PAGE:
The Pipwai Trail in Haleakala National Park led us to a super cool bamboo  forest.  ISO 100, 16mm, f/16, 4.0 sec.

One of the (2) giant Banyan Trees in the park.  ISO 100, 16mm, f/16, 1.0 sec.

We made our way back down the Pipiwai Trail and explored the coastal region of the park.   My wife had visited here about 10 years ago and was able to swim in the Pools of ‘Ohe’o (aka Seven Sacred Pools), but they were off limits this time due to erosion concerns.  It’s still worth checking out, plus there are some breathtaking views of the coastline.

Looking down the beautiful coastline while at Kipahula. (iPhone 6s)

After eating a picnic lunch in the park, we had to head back to Hana for my doctor’s appointment.  I was at the tail end of a nasty cold prior to arriving in Maui that brought on an ever so joyous sinus infection.  I rarely get sick, but this cold kicked my ass.  I was so happy to find Hana Health.  Doctor Wolfgramm and her staff were very hospitable.  They had all of the meds I needed to kick this shit out of my system.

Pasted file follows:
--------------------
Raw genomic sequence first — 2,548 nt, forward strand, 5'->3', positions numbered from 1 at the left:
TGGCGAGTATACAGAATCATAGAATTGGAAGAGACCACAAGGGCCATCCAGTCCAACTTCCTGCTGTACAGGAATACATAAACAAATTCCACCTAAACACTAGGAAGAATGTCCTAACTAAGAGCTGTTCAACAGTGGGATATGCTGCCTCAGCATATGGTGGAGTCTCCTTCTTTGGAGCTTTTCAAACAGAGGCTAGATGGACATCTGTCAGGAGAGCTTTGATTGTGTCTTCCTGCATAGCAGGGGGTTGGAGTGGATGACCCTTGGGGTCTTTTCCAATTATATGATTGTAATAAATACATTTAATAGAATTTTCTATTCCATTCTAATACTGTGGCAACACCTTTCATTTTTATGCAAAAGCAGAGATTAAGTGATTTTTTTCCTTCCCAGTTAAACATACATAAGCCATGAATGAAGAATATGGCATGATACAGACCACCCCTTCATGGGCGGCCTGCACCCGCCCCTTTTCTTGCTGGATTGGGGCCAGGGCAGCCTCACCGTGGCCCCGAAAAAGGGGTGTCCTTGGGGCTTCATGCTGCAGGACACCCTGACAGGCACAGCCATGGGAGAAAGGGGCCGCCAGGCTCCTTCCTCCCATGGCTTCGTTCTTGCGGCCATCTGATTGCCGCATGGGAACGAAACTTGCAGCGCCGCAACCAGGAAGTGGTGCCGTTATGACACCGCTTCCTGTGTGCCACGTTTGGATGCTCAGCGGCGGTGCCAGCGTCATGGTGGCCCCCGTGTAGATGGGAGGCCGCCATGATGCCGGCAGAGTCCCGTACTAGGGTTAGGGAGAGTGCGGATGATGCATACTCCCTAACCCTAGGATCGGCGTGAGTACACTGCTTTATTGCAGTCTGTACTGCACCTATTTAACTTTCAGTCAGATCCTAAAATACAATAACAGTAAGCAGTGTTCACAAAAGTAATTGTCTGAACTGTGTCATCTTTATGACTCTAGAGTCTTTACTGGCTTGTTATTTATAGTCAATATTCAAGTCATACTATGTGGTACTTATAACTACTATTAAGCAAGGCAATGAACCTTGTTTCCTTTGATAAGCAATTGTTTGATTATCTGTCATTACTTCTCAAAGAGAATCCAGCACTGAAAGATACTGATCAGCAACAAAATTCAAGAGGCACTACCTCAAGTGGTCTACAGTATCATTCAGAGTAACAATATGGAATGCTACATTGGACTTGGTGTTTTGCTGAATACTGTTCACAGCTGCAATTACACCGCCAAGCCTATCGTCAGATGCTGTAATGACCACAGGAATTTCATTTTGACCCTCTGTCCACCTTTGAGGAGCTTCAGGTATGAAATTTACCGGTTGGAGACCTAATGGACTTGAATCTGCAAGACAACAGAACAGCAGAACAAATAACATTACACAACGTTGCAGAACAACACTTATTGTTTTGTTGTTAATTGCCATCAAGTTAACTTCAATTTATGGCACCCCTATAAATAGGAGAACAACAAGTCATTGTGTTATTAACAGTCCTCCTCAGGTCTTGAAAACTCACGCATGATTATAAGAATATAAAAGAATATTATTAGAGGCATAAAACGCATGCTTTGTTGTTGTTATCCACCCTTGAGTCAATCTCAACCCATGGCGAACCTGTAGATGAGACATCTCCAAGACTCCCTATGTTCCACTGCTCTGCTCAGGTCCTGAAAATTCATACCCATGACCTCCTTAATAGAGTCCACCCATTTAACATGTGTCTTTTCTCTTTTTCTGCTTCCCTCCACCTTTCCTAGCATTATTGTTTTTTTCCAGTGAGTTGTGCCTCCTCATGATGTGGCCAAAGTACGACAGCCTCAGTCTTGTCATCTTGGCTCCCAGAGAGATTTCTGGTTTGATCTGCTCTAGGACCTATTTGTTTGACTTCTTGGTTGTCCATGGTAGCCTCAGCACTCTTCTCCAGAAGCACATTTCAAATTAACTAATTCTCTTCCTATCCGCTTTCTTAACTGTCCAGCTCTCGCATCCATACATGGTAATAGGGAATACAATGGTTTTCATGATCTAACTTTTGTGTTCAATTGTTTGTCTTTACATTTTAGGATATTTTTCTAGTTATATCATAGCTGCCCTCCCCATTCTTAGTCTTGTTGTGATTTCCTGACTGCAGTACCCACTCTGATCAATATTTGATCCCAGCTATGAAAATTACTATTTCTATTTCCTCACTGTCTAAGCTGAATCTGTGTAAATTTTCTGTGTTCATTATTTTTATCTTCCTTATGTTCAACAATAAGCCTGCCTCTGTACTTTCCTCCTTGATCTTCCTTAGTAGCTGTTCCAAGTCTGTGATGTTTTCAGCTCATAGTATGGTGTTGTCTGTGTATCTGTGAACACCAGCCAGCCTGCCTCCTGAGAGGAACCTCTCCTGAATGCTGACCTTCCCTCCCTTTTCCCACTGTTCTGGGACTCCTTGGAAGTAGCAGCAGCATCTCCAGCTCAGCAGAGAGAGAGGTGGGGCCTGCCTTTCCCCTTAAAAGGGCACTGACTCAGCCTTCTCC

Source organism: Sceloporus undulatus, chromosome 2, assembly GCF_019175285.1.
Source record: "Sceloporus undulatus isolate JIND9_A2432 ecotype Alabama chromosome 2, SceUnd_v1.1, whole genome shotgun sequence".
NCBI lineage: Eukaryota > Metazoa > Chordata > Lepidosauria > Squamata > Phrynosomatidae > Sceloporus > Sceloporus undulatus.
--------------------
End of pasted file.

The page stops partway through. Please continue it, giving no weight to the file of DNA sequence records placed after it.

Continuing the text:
I ate some more food, took my meds and then we ventured out to find the “secret” swimming hole that we read about.  It was a little off the beaten path, but you can find if you have the willpower.  It was well worth the hunt.  We arrived to find a few people heading back from a swim that said it was killer.  When we got there, they were right.  However, hardly anyone was there, no one was swimming and we couldn’t figure out how to get out of the water if we took the plunge.   Fortunately, some locals showed up to show us the ropes.  They did some amazing cliff dives too!   It was fun to watch and I was tempted to try, but my old, chicken-shit ass didn’t want to risk another possible visit to the doc for something I’m not accustomed to doing.   So, my wife and I choose to jump off some lower rocks; meaning about 5 ft. above the waterline.  I know, candy asses.   It was still one heck of a good time swimming in such a magical place.

Top secret swimming hole.  (iPhone 6s)

Looking back from the top of the secret swimming hole.  ISO 100, 17mm, f/16, 1.0 sec.

One of our lunch spots, the Hana Ranch Restaurant had an interesting wall of ukuleles.  ISO 800, 18mm, f/8, 1/25 sec.